Few technologies have had such a profound impact as smartphones, being used to great effect by both consumers and businesses as tools to effectively communicate and collaborate without the need for cumbersome technologies.
As a result, use of these devices has skyrocketed in the past decade, along with heavy advancement in the handsets themselves. It's now common to find a smartphone with a full suite of email, document production and remote accessing capabilities, not to mention the ability to video conference with other devices and traditional computers.
The market has seen continued growth throughout 2014, and it's a certainty the devices will increasingly be taken on by companies across the globe.
This article will outline the continued growth of smartphones, along with the necessary measures to ensure the devices are effectively utilised within the structure of any company.
A look at smartphone growth
Smartphones are experiencing substantial growth around the world, with the market seeing shipments reach 295.3 million units in the second quarter of 2014. This represents year-over-year growth of 23.1 per cent, according to a recently released report from the International Data Corporation (IDC).
Growth was fuelled primarily by demand for mobile computing, along with an increasing number of low-cost smartphones, utilising cheaper components and instead relying of capable software in order to bring costs down. This dual combination of factors is expected to result in shipments surpassing 300 million units – the first time such a number has ever been reached.
"A record second quarter proves that the smartphone market has plenty of opportunity and momentum," said IDC Program Director Ryan Reith, who works with the worldwide quarterly mobile phone tracker.
A number of smartphone vendors are behind this growth, each offering devices with a range of different functionalities and feature sets. Android phones often offer larger screens and more choice when it comes to hardware, along with flexible software. Apple devices have the benefit of increased security, along with the added weight of the recent IBM deal to create specific enterprise level apps for businesses.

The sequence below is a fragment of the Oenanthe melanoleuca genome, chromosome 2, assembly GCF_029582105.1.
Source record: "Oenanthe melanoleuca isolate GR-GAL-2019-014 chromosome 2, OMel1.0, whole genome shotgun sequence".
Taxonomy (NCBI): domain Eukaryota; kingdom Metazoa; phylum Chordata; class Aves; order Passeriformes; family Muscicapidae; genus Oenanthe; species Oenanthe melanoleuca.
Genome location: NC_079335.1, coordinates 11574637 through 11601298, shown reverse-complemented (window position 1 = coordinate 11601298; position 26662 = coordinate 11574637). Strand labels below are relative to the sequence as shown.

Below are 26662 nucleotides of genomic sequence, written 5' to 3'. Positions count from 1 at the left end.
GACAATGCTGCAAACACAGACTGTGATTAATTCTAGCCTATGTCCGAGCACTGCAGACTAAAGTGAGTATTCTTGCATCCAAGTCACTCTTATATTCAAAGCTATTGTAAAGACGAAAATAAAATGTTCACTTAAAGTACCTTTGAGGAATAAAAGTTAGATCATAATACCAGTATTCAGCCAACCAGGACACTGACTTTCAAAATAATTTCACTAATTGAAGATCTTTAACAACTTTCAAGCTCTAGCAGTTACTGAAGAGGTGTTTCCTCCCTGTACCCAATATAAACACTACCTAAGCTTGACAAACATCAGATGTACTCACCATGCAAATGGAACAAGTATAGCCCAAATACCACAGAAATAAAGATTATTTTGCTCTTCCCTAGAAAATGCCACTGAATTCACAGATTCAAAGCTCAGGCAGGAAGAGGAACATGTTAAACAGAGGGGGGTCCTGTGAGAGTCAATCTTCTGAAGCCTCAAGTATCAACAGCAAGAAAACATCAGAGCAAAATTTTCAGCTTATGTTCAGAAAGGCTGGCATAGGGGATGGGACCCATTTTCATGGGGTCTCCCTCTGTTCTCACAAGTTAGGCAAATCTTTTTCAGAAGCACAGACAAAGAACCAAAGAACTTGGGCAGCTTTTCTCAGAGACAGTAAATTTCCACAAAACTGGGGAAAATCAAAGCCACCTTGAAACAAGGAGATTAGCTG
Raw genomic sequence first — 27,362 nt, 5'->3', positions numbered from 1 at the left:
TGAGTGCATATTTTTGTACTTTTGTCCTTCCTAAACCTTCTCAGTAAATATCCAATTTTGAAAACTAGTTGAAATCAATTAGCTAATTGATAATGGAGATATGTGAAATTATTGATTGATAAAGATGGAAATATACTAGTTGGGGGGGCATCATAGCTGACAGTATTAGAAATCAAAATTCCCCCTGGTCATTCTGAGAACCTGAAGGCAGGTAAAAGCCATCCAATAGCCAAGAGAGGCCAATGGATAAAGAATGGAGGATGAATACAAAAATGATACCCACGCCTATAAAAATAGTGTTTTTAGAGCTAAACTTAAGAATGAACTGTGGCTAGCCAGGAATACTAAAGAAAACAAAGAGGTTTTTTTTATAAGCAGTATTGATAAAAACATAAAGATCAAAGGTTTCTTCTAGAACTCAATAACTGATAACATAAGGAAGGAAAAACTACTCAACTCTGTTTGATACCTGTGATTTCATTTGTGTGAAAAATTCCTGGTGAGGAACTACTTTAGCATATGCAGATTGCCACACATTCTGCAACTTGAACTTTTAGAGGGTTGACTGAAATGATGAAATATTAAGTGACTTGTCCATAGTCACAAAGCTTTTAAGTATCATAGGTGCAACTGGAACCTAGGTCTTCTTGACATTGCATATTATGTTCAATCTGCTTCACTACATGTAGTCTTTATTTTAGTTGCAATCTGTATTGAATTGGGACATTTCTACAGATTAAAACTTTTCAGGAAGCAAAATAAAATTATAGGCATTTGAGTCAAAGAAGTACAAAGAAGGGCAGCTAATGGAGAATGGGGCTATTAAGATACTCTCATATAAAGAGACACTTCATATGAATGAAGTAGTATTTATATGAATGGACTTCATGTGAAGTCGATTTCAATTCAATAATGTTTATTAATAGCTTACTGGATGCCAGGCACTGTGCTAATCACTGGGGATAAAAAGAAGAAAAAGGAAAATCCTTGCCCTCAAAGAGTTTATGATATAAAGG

"As the death of the feature phone approaches more rapidly than before, it is the Chinese vendors that are ready to usher emerging market consumers into smartphones," said Senior Research Manager Melissa Chau, who also works with the mobile tracker.
Feature phones are devices with an extremely limited functionality set, often only reaching as high as basic email or internet browsing. In the modern business environment, feature phones can offer little in the way of improving organisation efficiency.
Smartphones are certainly where the IT market is positioned over the next few years, and it's essential that appropriate considerations are leant to how the devices can benefit organisations.
Ensuring effective governance
The underlying key to an effective smartphone strategy is IT governance – the overarching term used as a subset of corporate governance. IT governance can be broken down as the processes that ensure the effective and efficient use of IT in enabling a business to reach necessary goals. In this case, smartphones are the tool that need governing.
This can start with the establishment of clear and transparent smartphone policies that outline the specific uses for the devices, such as where they can be used and for what purpose.
Thereafter, IT governance training becomes the second most important consideration, establishing practices that can teach staff not just how to use the devices, but how to do so effectively. After all, there's no use in a business taking on expensive portable computing devices with the goal of simply using them to take calls.
With smartphones having a clearly defined role within the IT organisational structure, it's far easier for the business to see tangible value through adoption of the devices.
As smartphones see increasing shipments, it's only going to become more important to understand how these devices can benefit a business.